Even if sanctions bite, will North Korea give up its nukes?

Rex Tillerson US North Korea US Secretary of States Rex Tillerson

There was no direct reaction from North Korea to Tillerson’s remarks

It also prohibits countries from increasing the current numbers of North Korean labourers working overseas, bans new joint ventures with North Korea and any new investment in current joint ventures.

Wang said that apart from the new sanctions, the resolution also made clear that the six party talks process, a stalled dialogue mechanism with North Korea that also includes Russian Federation and Japan, should be restarted. The United States had to figure out how far China and Russian Federation were willing to go.

Earlier in the day, South Korean President Moon Jae-in and his U.S. counterpart, Donald Trump, agreed to cooperate and apply maximum pressure on North Korea in a telephone call, as Chinese media warned of the limits of new United Nations sanctions.

Serious questions remain, however, about whether China and Russian Federation will enforce the sanctions as they have vowed to do, and whether the increased punishment against the Kim regime will actually work, even if it is enforced.

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Vasapoli told the Union Leader the hospital is working with the fire department and police departments to transfer patients. Patients and other staff members in the hospital's operating room later became ill, she said.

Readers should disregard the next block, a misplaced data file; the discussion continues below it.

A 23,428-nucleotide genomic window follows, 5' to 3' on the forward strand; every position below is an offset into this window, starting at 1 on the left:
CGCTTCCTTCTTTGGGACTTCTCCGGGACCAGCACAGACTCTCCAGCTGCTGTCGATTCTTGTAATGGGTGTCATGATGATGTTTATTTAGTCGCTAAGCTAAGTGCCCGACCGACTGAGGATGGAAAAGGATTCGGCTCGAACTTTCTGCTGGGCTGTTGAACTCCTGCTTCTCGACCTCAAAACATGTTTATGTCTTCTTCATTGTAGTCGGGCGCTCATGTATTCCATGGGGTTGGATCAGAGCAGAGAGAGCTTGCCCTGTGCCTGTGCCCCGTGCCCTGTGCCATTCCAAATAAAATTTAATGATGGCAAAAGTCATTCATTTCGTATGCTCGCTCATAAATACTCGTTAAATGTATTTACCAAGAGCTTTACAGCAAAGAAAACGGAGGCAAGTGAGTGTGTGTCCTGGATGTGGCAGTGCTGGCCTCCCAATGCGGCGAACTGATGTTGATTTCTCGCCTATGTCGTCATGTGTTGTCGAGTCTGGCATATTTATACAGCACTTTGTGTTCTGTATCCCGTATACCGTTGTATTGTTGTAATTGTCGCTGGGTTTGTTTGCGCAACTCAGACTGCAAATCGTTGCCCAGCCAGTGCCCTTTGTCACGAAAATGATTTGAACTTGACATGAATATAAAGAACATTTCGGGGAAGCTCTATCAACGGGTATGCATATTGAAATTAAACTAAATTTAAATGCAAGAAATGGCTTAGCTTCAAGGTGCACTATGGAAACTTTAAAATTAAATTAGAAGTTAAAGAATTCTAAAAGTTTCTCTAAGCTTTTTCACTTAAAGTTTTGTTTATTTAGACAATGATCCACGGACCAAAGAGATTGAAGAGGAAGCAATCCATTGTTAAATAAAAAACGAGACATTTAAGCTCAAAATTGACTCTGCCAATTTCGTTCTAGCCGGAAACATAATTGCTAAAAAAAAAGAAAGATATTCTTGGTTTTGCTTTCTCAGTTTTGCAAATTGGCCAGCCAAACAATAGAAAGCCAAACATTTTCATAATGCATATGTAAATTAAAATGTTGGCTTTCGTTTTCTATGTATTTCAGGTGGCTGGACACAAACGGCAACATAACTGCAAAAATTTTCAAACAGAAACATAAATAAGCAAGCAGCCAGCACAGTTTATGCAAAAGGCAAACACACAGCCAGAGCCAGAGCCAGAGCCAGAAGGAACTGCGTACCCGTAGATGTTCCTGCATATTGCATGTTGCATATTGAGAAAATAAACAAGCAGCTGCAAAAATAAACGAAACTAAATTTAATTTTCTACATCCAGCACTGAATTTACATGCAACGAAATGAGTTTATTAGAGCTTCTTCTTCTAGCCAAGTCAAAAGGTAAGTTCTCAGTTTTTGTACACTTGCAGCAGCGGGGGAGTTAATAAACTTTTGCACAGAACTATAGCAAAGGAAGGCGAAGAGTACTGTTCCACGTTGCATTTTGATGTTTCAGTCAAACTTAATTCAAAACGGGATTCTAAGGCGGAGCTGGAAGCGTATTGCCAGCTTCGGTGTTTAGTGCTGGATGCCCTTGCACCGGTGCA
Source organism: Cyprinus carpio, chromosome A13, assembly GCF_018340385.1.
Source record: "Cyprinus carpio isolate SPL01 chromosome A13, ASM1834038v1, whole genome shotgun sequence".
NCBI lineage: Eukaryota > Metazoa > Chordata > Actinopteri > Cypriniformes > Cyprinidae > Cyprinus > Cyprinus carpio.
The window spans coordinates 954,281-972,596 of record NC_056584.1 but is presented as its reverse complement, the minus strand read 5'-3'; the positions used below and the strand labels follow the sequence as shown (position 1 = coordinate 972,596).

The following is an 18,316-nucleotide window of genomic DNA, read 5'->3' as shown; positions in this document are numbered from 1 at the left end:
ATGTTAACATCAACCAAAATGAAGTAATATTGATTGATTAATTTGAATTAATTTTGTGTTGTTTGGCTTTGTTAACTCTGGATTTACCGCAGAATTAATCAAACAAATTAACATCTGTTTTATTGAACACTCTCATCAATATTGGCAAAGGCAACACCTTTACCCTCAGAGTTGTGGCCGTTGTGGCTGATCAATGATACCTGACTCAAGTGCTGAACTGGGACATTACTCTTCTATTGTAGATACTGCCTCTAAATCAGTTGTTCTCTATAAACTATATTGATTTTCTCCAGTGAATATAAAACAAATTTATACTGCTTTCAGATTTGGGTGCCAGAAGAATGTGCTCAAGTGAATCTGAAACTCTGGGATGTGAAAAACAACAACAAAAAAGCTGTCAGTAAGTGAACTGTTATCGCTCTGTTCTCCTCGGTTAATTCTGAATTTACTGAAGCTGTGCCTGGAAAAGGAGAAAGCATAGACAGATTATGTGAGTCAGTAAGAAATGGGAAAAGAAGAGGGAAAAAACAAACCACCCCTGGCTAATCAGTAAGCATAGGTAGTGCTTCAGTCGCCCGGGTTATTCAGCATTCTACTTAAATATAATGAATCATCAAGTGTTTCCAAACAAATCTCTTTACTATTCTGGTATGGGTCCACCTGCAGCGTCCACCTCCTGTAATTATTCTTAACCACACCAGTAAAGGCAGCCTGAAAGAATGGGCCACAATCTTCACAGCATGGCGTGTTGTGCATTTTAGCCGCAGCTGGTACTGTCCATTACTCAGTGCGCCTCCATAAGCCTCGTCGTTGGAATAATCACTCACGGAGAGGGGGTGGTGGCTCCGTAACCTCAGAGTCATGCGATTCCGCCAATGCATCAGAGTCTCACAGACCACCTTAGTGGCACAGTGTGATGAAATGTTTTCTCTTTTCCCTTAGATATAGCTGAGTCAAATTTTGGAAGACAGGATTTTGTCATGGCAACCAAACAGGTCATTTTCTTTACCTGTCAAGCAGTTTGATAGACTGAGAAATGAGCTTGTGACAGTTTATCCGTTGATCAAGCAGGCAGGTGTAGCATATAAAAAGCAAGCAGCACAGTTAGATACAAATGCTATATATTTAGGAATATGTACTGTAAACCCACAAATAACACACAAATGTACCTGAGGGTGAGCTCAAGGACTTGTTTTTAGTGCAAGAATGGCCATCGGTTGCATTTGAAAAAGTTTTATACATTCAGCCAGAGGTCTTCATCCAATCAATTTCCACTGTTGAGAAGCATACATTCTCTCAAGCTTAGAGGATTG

"The puppet authorities that have been jabbering thoughtless words will pay with the most devastating and harsh punishment", the council said, according to Pyongyang's state-controlled news agency KCNA.

Building nuclear weapons and advancing a missile program isn't cheap. All countries are now banned from importing North Korean coal, iron, lead and seafood products, and from letting in more North Korean laborers who sent remittances back into the country. "They're not going to be able to continue their programs and keep their elites happy and keep the military happy".

The other mounting concern: that by the time the sanctions really start cutting into the North's economy, potentially changing the government's thinking about the wisdom of pursuing nuclear weapons, it may be too late. Since Saturday's U.N. Security Council vote, Washington has put Beijing in particular on notice that it's watching closely to ensure China doesn't repeat its pattern of carrying out sanctions for a while, then returning to business as usual with the pariah nation on its border.

Nicholas Burns, a former US ambassador to North Atlantic Treaty Organisation and undersecretary of state for political affairs during the George W. Bush administration, told CBS New on Monday that it is "unlikely" the sanctions will work in the end, because of the huge value the Kim regime puts on its nuclear and weapons programs.

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Spot gold was 0.1 percent lower at $1,276.78 an ounce after having spiked the previous day to a near two-month peak of $1,278.66. Trump tweeted on Wednesday about the strength of the American nuclear arsenal, but expressed hope it would not need to be used.

Another big thing the sanctions don't address is the oil that China exports to North Korea. The South Korean envoy held a rare but brief meeting in Manila with North Korea's top diplomat, who also spoke by phone with Russian Foreign Minister Sergey Lavrov, who had discussed the sanctions with Tillerson a day before.

Burns, now a professor at Harvard's Kennedy School, told CBS News that the prospect of a border rush isn't the only reason China doesn't want to see the North Korean regime collapse.

US Secretary of State Rex Tillerson said on Monday that a UN Security Council vote to impose sanctions on North Korea showed that world powers were united behind a push for a denuclearised Korean peninsula.

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